Ile De France Sheep

What is the history of Île de France Sheep?

The Île-de-France is a breed of sheep native to the French region of Île-de-France near Paris. This breed was developed in the Ile de France region around Paris, a region charged with history, but also an agricultural region, with crops and pasture, grassland sheep and housed sheep.

It was a professor at the Veterinary School of Maisons-Alfort who, at the beginning of the 19th century, had the idea of crossing a Merino bloodline, reared mainly for its wool, with Dishley stock, a meat breed of English origin.

In 50 years this cross-breeding resulted in a stable breed whose original improvement was due exclusively to empirical means of selection on type.

It was after 1960 that breeders made the choice of adopting the modern tools of quantitative genetics to improve their collective selection structure.

A breed association was formed in 1933, and it was rigorously tested early on its breeding for meat characteristics and maternal qualities. One of the major meat breeds, the Ile de France sheep is an animal with very high performances, with the best level of genetic guarantee in the world, and which has demonstrated its ability to adapt to all breeding systems and to regions with extremely varied climates.

What are the characteristics of Île de France Sheep?

Ile de France ewes have the particular feature and the advantage of having a sexual cycle in periods of increasing day lengths, unlike most meat breeds.

Ewes still produce lambs at the age of 9-10 years depending on nutrition. The case on record of a ewe of 11 years that produced 29 lambs is indeed proof to substantiate this fact.

This trait opens opportunities for farmers wanting to lamb three times in two years.

Both rams and ewes are naturally polled.

The Ile de France sheep heavy and early-maturing breed is characterized by a good balance between meat production traits and maternal qualities (prolificacy, suckling abilities).

It reaches its full potential in sheepfold farming systems, with autumn lambing. It also adapts well to free-range or semi-free-range systems, with or without complementary feed for lambs, depending on objectives and sales periods.

Its natural capacity for out-of-season lambing makes it possible to mate ewe lambs at 9-10 months, and then establish yearly autumn lambing.

Lambs are exceptionally well-conformed and have a high growth rate, which makes the Ile de France a breed that can be used both as a purebred and in crossbreeding to improve the meat production performance of more hardy breeds.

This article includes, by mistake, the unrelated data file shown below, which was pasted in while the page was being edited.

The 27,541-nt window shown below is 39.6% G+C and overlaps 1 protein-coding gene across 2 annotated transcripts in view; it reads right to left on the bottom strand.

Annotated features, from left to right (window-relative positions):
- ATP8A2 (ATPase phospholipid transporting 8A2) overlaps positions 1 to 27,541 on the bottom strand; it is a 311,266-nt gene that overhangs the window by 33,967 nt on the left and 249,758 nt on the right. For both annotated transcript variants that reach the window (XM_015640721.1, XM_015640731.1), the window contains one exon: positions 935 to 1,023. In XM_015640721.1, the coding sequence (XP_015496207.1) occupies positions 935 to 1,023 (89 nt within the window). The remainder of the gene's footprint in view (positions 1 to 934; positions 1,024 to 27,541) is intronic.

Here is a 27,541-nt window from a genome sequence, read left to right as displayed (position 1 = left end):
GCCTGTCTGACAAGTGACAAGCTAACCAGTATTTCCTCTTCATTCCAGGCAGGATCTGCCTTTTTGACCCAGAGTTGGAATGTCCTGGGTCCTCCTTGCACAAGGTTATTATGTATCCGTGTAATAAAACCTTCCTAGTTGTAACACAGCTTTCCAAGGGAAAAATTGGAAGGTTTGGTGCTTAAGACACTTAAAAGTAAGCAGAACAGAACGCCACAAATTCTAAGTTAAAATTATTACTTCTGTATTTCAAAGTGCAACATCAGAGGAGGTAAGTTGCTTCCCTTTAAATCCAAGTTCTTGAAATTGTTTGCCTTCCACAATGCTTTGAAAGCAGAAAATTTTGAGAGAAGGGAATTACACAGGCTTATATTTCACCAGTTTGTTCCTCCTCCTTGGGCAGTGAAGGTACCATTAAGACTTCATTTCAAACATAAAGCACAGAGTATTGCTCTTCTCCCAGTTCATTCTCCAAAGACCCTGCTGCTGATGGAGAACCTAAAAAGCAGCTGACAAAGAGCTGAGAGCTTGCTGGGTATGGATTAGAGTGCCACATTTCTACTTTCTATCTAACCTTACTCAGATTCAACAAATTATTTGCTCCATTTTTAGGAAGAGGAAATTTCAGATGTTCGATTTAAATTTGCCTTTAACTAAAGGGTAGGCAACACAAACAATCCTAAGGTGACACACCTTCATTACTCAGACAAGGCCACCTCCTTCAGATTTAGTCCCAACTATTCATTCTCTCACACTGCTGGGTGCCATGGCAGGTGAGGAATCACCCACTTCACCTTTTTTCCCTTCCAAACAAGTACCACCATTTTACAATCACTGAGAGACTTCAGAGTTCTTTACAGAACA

Prolificacy after natural estrus:

  • 30-day weight (singleton male): 14.5 kg
  • 70-day weight (singleton male): 28.9 kg
  • Average Daily Gain 30-70 days (singleton male): 354 g

The lambs are born with a good covering of wool, and adapt well to cold climates.

The wool plays its insulating role in both cold and hot climates. Ile de France ewes prosper in the south of France, and also in Morocco, South Africa and Brazil, in conditions of extreme heat.

Ile de France has been widely exported since the 50s. The breed can be found on all 5 continents, and demand remains strong in western and eastern European countries, in the Mediterranean belt, and South America.

The Ile de France sheep breed was stabilized from a Merino bloodline. It has kept its qualities as a wool breed. Ile de France fleece wool has high blue test readings meaning it is very white. Ile de France has very soft high bulk wool adding to its value.

The Ile de France breed does not have fleeces which run weak at the points, around the belly and along back line. They do not suffer from fleece tenderness due to their ability to thrive in adverse conditions.

The Ile De France Ewes produce between 3 and 4 kg of wool a year, the Ile De France Rams 4 to 6 Kg, for a fineness of wool of 25 to 30 µ.

What is the weight of mature Île de France Sheep?

The mature Île-de-France ram weighs 100 - 145 kg and Ile De France ewe weighs 70 - 90 kg

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